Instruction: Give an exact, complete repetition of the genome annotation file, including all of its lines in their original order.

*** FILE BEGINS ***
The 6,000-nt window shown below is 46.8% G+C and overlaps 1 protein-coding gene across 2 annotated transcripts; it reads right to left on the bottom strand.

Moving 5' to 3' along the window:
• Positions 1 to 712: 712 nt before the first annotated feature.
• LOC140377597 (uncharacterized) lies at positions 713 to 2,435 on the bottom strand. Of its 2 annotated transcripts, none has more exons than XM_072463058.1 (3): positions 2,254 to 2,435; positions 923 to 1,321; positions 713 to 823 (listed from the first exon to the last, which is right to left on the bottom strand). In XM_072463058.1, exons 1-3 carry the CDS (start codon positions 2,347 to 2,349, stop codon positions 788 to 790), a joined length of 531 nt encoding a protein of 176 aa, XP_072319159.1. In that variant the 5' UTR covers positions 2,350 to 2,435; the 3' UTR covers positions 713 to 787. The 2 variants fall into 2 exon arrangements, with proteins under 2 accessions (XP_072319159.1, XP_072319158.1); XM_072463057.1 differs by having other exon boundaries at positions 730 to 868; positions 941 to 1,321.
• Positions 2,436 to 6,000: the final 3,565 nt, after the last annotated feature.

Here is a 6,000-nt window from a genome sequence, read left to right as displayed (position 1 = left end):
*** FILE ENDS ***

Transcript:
The 6,000-nt window shown below is 46.8% G+C and overlaps 1 protein-coding gene across 2 annotated transcripts; it reads right to left on the bottom strand.

Moving 5' to 3' along the window:
• Positions 1 to 712: 712 nt before the first annotated feature.
• LOC140377597 (uncharacterized) lies at positions 713 to 2,435 on the bottom strand. Of its 2 annotated transcripts, none has more exons than XM_072463058.1 (3): positions 2,254 to 2,435; positions 923 to 1,321; positions 713 to 823 (listed from the first exon to the last, which is right to left on the bottom strand). In XM_072463058.1, exons 1-3 carry the CDS (start codon positions 2,347 to 2,349, stop codon positions 788 to 790), a joined length of 531 nt encoding a protein of 176 aa, XP_072319159.1. In that variant the 5' UTR covers positions 2,350 to 2,435; the 3' UTR covers positions 713 to 787. The 2 variants fall into 2 exon arrangements, with proteins under 2 accessions (XP_072319159.1, XP_072319158.1); XM_072463057.1 differs by having other exon boundaries at positions 730 to 868; positions 941 to 1,321.
• Positions 2,436 to 6,000: the final 3,565 nt, after the last annotated feature.

Here is a 6,000-nt window from a genome sequence, read left to right as displayed (position 1 = left end):